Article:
Open access peer-reviewed chapter

Biopsychosocial Characteristics of Elderly Adults of Latin America: Strategies of Physical Activity for the Functional Health

By Magdalena Soledad Chavero Torres, Rosa María Cruz-Castruita, Norma Angélica Borbón Castro, Nancy Cristina Banda Sauceda and Oswaldo Ceballos Gurrola

Submitted: April 14th 2021Reviewed: July 15th 2021Published: August 31st 2021

DOI: 10.5772/intechopen.99476

Downloaded: 81

Abstract

This chapter’s approach to an emergent reality of the demographic transition related to a new paradigm of the active aging, demands strategies lead to improve a healthy life expectancy, autonomy maintenance and the promotion of changes in healthy behaviors. Information is provided to the professionals of health to evaluate the physical and functional condition of the elderly people, considering the biological, psychological, and social aspects. When moved to practice, results are presented in a study who analyzes the biopsychosocial characteristics of the elderly adults of Monterrey, Mexico. Furthermore, implemented a literature review to promote, maintain and improve the physical, psychological, and social health. In Addition, recommendations are presented to describe physical activity in the elderly adults considering the type of exercise about to perform, its intensity, volume, frequency, materials and how to structure the sessions to make easier its practice and achieve a physical exercise adherence. After all the previous, its recommended as necessary to foment in a higher recognition the importance of the regular physical activity among those who formulate the public politics for the promotion of strategies according to the characteristics and interests of this populational group.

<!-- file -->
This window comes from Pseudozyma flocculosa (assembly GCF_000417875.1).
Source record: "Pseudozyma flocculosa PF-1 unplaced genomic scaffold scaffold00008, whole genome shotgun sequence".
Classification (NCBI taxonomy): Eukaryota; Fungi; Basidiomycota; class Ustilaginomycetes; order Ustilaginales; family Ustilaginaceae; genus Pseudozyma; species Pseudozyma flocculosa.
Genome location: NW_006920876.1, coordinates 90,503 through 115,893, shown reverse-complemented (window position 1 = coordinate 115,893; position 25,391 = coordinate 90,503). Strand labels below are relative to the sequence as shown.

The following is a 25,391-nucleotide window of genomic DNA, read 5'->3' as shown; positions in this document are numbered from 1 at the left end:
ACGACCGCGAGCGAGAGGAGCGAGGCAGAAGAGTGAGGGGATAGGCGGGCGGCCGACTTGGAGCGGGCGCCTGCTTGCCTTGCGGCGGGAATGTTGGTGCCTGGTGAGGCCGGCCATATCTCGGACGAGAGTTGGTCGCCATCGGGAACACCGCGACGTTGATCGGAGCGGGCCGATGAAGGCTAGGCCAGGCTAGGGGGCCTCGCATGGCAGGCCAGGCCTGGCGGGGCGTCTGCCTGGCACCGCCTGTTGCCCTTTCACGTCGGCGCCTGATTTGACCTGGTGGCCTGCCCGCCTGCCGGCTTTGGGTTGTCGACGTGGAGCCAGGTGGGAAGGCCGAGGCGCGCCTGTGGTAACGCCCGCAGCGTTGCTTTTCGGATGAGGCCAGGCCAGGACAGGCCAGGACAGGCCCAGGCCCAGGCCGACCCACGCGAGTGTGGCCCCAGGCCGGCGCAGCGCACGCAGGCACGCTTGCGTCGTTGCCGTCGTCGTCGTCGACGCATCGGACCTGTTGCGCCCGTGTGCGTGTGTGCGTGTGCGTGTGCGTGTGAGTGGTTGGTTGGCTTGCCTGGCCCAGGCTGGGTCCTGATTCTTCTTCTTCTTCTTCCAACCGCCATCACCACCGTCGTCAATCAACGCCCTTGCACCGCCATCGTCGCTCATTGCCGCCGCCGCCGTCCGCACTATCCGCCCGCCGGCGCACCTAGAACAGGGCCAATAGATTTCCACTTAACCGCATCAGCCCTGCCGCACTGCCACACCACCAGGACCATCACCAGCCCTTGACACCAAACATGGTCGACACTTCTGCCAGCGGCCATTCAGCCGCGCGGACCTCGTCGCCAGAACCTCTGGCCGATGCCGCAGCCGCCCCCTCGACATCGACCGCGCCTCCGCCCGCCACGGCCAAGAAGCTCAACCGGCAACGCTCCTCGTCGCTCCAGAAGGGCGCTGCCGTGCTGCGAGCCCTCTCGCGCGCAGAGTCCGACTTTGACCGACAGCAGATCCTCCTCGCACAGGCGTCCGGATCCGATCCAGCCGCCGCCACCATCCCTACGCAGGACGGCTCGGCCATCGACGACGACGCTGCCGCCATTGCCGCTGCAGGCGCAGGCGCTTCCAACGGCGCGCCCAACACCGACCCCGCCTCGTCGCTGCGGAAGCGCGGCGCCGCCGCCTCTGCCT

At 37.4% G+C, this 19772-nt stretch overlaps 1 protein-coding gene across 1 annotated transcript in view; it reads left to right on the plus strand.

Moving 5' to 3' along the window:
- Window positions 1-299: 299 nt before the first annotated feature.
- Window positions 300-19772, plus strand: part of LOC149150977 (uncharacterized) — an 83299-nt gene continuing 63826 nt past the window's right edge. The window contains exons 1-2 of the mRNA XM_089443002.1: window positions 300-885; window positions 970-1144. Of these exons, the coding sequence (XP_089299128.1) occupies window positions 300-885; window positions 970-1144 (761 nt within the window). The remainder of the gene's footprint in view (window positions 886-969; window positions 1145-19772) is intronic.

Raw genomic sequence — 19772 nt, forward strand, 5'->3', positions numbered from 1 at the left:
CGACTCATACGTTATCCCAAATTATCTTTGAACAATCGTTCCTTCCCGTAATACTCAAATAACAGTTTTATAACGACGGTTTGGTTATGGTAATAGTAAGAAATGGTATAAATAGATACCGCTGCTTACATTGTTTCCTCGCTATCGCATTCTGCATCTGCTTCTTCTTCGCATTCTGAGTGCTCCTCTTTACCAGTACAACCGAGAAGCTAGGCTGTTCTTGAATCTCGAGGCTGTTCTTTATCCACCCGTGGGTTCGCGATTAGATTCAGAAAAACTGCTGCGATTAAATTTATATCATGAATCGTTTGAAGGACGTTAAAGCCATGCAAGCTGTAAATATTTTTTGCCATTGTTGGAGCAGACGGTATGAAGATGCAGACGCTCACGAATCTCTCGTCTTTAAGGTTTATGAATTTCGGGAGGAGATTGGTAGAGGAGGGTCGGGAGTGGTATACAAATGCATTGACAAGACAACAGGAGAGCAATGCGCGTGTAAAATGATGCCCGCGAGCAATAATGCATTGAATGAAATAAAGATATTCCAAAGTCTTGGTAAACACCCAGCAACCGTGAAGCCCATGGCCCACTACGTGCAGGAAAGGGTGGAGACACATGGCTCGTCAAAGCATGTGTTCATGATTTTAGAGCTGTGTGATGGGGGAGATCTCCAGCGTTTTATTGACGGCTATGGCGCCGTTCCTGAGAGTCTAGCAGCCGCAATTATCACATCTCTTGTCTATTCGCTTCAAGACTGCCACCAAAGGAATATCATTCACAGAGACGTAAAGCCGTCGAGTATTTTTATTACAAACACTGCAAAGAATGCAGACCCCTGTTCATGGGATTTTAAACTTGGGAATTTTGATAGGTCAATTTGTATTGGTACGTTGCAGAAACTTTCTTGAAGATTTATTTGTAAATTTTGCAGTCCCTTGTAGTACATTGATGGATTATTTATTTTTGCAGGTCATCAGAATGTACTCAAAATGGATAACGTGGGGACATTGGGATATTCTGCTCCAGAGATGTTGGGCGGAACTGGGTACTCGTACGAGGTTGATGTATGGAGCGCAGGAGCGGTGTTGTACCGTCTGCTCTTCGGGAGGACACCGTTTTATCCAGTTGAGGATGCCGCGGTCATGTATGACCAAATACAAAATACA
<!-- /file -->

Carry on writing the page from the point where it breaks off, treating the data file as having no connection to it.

Keywords

  • elderly adult
  • biopsychosocial characteristics
  • strategies
  • physical activity
  • health

1. Introduction

Aging is a progressive deterioration natural process that affects to all living beings by years and generates diverse, complex, and uncontrollable biopsychosocial changes [1], those who do not have a lineal end and occasionally are influenced by other person and its direct environment [2]. Although the lack of health is not an aging characteristic nor even of the elderly, the increment of longevity is at par the augmentation of sicknesses associated to elderly [3, 4] that generates more needs and demands of health, who are not only related with the appearance of morbidity and mortality [5], not also with an habitual polypharmacy, diminution of functional capability [6] and a deteriorated psychosocial health [7] linked with affective disorder and the impairment on quality of life [8]. Joined to this are the psychosocial changes who help to the adoption of new roles and lifestyles in the elderly adult [9], being the interaction of socioeconomical and demographics variables as the lifestyles, the level of instruction and the social support network conformed by the spouse, offspring, related family, and friends the main determinants in the quality of life in the elderly life [10, 11].